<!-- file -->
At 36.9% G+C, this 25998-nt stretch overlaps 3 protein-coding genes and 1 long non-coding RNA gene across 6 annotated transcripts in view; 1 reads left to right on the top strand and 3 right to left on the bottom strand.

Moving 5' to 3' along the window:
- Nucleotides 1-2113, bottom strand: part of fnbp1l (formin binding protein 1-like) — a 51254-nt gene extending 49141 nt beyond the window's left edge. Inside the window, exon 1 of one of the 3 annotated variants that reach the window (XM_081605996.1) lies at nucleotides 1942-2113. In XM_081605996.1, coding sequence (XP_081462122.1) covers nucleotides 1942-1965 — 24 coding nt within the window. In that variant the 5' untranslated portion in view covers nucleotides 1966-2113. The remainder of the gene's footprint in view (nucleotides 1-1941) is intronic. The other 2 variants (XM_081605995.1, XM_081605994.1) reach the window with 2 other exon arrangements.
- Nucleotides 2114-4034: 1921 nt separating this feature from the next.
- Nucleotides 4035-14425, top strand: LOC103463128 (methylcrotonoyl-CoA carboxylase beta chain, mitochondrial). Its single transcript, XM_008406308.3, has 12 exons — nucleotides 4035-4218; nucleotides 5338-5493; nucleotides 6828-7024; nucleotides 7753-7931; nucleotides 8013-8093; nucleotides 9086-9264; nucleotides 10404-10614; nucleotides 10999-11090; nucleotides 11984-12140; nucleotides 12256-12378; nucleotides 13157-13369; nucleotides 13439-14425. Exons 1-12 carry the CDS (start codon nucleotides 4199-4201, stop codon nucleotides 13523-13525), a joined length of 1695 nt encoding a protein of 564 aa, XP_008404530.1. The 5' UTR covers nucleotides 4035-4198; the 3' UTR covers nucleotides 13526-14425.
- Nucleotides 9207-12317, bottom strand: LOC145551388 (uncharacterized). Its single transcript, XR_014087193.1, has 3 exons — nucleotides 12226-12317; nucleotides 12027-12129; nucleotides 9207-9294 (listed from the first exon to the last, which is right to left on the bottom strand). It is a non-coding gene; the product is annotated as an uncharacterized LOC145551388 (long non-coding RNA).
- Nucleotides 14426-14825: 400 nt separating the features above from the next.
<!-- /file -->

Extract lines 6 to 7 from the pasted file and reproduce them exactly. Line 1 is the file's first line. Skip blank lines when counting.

- Nucleotides 9207-12317, bottom strand: LOC145551388 (uncharacterized). Its single transcript, XR_014087193.1, has 3 exons — nucleotides 12226-12317; nucleotides 12027-12129; nucleotides 9207-9294 (listed from the first exon to the last, which is right to left on the bottom strand). It is a non-coding gene; the product is annotated as an uncharacterized LOC145551388 (long non-coding RNA).
- Nucleotides 14426-14825: 400 nt separating the features above from the next.